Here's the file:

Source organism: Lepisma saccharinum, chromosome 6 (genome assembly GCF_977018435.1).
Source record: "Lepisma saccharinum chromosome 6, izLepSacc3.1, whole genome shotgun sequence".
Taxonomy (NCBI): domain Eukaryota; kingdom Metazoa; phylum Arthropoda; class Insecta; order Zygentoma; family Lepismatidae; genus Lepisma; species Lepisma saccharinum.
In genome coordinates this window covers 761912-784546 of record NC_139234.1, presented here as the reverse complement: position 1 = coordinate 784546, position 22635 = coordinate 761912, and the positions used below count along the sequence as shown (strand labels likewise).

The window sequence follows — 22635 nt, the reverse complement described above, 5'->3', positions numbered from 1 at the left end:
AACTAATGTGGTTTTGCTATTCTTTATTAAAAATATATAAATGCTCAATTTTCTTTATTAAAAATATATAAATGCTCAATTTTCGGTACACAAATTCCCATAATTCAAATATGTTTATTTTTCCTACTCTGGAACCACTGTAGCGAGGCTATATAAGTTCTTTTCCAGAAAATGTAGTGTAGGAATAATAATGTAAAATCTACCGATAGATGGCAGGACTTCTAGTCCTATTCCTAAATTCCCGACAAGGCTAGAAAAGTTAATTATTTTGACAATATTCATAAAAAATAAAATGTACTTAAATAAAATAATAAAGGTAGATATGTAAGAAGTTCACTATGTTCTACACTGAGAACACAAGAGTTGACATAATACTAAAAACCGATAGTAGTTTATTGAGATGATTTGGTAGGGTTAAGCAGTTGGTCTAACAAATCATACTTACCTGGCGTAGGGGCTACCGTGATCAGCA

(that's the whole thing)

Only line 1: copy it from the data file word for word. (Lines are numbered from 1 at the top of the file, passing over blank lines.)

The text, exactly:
Source organism: Lepisma saccharinum, chromosome 6 (genome assembly GCF_977018435.1).